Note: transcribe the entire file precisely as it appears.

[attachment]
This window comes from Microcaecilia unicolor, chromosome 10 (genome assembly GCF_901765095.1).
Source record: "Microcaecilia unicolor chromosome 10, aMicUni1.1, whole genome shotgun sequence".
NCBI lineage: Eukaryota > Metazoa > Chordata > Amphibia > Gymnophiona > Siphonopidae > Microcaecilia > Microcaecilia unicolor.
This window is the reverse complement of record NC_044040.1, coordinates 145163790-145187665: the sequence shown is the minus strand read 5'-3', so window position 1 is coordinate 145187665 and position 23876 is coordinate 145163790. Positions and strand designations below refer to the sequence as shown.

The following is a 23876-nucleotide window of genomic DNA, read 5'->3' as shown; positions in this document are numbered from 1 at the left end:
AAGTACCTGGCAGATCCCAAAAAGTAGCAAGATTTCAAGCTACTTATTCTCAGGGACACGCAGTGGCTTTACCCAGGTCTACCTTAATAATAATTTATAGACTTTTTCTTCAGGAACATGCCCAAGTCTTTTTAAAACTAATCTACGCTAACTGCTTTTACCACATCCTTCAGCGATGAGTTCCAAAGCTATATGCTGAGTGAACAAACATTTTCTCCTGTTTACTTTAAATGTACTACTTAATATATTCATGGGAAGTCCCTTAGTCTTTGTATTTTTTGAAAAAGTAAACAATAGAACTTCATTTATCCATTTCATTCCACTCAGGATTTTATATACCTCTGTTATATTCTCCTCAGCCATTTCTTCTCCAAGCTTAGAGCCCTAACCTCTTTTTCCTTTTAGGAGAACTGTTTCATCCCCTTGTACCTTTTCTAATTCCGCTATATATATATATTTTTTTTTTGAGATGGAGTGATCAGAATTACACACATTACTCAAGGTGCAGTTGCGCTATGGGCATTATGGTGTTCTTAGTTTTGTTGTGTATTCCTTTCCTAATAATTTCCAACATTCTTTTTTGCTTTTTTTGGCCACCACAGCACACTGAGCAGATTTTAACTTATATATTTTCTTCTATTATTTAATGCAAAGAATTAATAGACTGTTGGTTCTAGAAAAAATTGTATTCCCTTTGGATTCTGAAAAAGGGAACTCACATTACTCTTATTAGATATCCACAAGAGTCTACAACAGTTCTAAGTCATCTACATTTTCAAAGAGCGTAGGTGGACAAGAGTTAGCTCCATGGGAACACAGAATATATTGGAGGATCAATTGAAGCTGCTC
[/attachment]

This window comes from Microcaecilia unicolor, chromosome 10 (genome assembly GCF_901765095.1).
Source record: "Microcaecilia unicolor chromosome 10, aMicUni1.1, whole genome shotgun sequence".
NCBI lineage: Eukaryota > Metazoa > Chordata > Amphibia > Gymnophiona > Siphonopidae > Microcaecilia > Microcaecilia unicolor.
This window is the reverse complement of record NC_044040.1, coordinates 145163790-145187665: the sequence shown is the minus strand read 5'-3', so window position 1 is coordinate 145187665 and position 23876 is coordinate 145163790. Positions and strand designations below refer to the sequence as shown.

The following is a 23876-nucleotide window of genomic DNA, read 5'->3' as shown; positions in this document are numbered from 1 at the left end:
AAGTACCTGGCAGATCCCAAAAAGTAGCAAGATTTCAAGCTACTTATTCTCAGGGACACGCAGTGGCTTTACCCAGGTCTACCTTAATAATAATTTATAGACTTTTTCTTCAGGAACATGCCCAAGTCTTTTTAAAACTAATCTACGCTAACTGCTTTTACCACATCCTTCAGCGATGAGTTCCAAAGCTATATGCTGAGTGAACAAACATTTTCTCCTGTTTACTTTAAATGTACTACTTAATATATTCATGGGAAGTCCCTTAGTCTTTGTATTTTTTGAAAAAGTAAACAATAGAACTTCATTTATCCATTTCATTCCACTCAGGATTTTATATACCTCTGTTATATTCTCCTCAGCCATTTCTTCTCCAAGCTTAGAGCCCTAACCTCTTTTTCCTTTTAGGAGAACTGTTTCATCCCCTTGTACCTTTTCTAATTCCGCTATATATATATATTTTTTTTTTGAGATGGAGTGATCAGAATTACACACATTACTCAAGGTGCAGTTGCGCTATGGGCATTATGGTGTTCTTAGTTTTGTTGTGTATTCCTTTCCTAATAATTTCCAACATTCTTTTTTGCTTTTTTTGGCCACCACAGCACACTGAGCAGATTTTAACTTATATATTTTCTTCTATTATTTAATGCAAAGAATTAATAGACTGTTGGTTCTAGAAAAAATTGTATTCCCTTTGGATTCTGAAAAAGGGAACTCACATTACTCTTATTAGATATCCACAAGAGTCTACAACAGTTCTAAGTCATCTACATTTTCAAAGAGCGTAGGTGGACAAGAGTTAGCTCCATGGGAACACAGAATATATTGGAGGATCAATTGAAGCTGCTC